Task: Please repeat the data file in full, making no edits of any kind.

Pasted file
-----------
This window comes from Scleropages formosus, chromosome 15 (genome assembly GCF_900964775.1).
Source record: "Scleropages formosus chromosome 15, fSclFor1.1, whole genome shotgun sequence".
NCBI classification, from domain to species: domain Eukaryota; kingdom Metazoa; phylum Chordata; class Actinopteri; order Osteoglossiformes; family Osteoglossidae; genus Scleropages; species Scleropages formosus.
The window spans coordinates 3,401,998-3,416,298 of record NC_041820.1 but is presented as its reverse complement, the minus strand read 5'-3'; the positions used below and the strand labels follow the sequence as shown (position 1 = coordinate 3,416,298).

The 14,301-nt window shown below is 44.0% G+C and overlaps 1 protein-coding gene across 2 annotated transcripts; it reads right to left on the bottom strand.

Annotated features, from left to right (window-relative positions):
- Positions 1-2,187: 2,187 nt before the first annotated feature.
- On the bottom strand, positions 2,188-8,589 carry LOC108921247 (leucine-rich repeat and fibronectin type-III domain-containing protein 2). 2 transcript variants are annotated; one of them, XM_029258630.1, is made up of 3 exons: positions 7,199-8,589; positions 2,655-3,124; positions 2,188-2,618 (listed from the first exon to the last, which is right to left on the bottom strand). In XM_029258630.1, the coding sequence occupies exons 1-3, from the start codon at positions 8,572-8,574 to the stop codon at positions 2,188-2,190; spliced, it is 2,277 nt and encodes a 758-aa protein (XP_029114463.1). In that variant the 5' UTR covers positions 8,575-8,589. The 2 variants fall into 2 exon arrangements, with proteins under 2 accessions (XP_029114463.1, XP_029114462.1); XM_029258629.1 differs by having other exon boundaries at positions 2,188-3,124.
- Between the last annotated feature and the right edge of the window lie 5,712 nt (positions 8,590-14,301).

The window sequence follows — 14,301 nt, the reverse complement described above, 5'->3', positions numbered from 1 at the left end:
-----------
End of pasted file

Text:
This window comes from Scleropages formosus, chromosome 15 (genome assembly GCF_900964775.1).
Source record: "Scleropages formosus chromosome 15, fSclFor1.1, whole genome shotgun sequence".
NCBI classification, from domain to species: domain Eukaryota; kingdom Metazoa; phylum Chordata; class Actinopteri; order Osteoglossiformes; family Osteoglossidae; genus Scleropages; species Scleropages formosus.
The window spans coordinates 3,401,998-3,416,298 of record NC_041820.1 but is presented as its reverse complement, the minus strand read 5'-3'; the positions used below and the strand labels follow the sequence as shown (position 1 = coordinate 3,416,298).

The 14,301-nt window shown below is 44.0% G+C and overlaps 1 protein-coding gene across 2 annotated transcripts; it reads right to left on the bottom strand.

Annotated features, from left to right (window-relative positions):
- Positions 1-2,187: 2,187 nt before the first annotated feature.
- On the bottom strand, positions 2,188-8,589 carry LOC108921247 (leucine-rich repeat and fibronectin type-III domain-containing protein 2). 2 transcript variants are annotated; one of them, XM_029258630.1, is made up of 3 exons: positions 7,199-8,589; positions 2,655-3,124; positions 2,188-2,618 (listed from the first exon to the last, which is right to left on the bottom strand). In XM_029258630.1, the coding sequence occupies exons 1-3, from the start codon at positions 8,572-8,574 to the stop codon at positions 2,188-2,190; spliced, it is 2,277 nt and encodes a 758-aa protein (XP_029114463.1). In that variant the 5' UTR covers positions 8,575-8,589. The 2 variants fall into 2 exon arrangements, with proteins under 2 accessions (XP_029114463.1, XP_029114462.1); XM_029258629.1 differs by having other exon boundaries at positions 2,188-3,124.
- Between the last annotated feature and the right edge of the window lie 5,712 nt (positions 8,590-14,301).

The window sequence follows — 14,301 nt, the reverse complement described above, 5'->3', positions numbered from 1 at the left end: